Life insurance: the Senate denounces excessive fees

Two members of the French Senate's Finance Committee have published a report on investor protection. In it, they criticize the excessively high fees charged on life insurance policies, and propose several avenues for improvement.

Life insurance: high fees impact returns

On Thursday October 7, LR senators Jean-François Husson and Albéric de Montgolfier submitted an information report on protecting savers: paying less and earning more. The report is considered necessary after the year 2020, a year in which the French have saved a great deal, while returns on savings products have fallen due to inflation and low bond rates.

The two senators criticize insurers and bancassurers for charging excessively high fees, which " cut too heavily into the returns " on life insurance contracts. This conclusion echoes that of the Ministry of the Economy and Finance concerning retirement savings plans, whose fees were recently deemed " excessive " by Bruno Le Maire.

According to the Senate report, distributors and intermediaries recoup no less than 17% of returns on a life insurance policy in 10 years, or almost 50% in 40 years. These high costs explain why France is " in the upper middle of the European rankings ".

Retrocessions, a practice denounced but still tolerated

The rapporteur, Jean-François Husson, and his co-rapporteur, Albéric de Montgolfier, question the practice of retrocessions, which is prohibited in some countries but still in force in France.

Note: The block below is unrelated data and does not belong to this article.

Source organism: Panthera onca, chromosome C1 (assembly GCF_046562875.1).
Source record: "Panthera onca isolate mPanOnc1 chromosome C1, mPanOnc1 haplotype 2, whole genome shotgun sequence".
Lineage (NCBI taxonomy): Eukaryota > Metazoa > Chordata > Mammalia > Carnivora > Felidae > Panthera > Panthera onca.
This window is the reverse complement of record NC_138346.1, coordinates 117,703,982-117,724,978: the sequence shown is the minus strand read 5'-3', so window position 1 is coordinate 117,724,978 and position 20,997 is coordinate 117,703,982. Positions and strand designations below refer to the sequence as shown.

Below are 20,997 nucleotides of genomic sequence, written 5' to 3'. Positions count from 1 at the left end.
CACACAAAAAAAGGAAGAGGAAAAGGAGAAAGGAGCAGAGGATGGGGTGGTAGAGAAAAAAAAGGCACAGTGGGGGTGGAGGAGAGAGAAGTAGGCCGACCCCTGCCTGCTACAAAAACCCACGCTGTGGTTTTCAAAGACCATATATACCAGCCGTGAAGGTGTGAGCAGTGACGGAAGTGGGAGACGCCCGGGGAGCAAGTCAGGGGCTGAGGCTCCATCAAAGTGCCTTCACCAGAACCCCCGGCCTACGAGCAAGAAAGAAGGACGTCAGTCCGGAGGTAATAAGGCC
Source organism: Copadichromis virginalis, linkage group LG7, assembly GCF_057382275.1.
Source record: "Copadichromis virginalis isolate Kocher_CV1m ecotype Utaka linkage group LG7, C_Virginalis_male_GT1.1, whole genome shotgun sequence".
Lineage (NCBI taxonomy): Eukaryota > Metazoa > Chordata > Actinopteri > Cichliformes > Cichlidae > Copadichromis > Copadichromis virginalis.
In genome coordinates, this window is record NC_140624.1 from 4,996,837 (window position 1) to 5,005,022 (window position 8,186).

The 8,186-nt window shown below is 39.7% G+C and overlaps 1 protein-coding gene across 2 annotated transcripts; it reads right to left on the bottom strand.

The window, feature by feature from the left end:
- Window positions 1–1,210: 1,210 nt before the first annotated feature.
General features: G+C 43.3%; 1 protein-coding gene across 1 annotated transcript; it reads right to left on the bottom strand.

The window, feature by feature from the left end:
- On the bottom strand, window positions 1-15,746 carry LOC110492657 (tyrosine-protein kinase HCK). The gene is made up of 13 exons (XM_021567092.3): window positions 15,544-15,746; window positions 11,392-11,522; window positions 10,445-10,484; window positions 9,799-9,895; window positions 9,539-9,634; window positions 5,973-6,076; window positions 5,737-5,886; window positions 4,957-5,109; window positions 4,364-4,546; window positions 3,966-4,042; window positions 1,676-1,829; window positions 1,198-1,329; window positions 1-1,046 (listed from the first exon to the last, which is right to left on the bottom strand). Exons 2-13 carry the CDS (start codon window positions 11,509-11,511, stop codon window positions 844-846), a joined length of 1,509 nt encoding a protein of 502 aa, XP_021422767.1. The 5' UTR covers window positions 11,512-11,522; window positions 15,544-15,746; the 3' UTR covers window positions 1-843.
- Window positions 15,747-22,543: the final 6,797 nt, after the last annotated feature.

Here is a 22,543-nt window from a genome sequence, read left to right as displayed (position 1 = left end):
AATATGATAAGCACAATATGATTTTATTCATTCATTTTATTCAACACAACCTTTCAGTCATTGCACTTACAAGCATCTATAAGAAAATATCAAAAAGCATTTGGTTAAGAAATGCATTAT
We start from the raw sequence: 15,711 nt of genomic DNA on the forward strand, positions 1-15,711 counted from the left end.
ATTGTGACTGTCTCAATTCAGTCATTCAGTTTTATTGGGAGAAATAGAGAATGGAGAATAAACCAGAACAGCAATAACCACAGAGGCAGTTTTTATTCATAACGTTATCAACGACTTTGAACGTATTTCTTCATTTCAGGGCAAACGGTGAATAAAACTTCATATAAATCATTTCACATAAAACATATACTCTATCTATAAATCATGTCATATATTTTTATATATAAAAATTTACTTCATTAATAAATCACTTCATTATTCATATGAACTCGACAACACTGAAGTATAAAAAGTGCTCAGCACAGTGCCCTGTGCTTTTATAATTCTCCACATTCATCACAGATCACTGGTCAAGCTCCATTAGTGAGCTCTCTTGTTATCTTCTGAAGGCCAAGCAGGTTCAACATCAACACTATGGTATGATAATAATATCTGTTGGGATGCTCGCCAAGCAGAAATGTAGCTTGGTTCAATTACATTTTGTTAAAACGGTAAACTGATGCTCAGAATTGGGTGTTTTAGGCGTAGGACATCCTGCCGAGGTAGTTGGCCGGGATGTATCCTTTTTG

Retrocessions are commissions paid by investment fund managers to distributors, such as asset management advisors or insurance brokers.

In exchange, these asset management companies distribute shares in their funds to distributors, who may therefore be strongly tempted to recommend products with higher fees to their clients, putting the latter's interests aside in favor of their own.

However, none of the proposals put forward by the senators call into question the practice of retrocessions, on the grounds that the range of products offered to savers would then become increasingly scarce, as is the case in the Netherlands, where the practice of retrocessions has been banned.

On the other hand, the report recommends abolishing transaction fees, which are additional charges levied on top of transaction fees when investors switch their funds to another product.

" These turnover fees can encourage managers to rotate asset portfolios, without economic or financial justification," write the senators.

Other recommendations include stricter supervision of outperformance fees, which are charged when returns exceed expectations, and mandatory listing of index funds to inform investors of low-cost products, which have " much lower fees for equivalent long-term performance ".

The senators also propose the creation of an average life insurance fee comparator, which could be entrusted to the Autorité de contrôle prudentiel et de résolution (ACPR).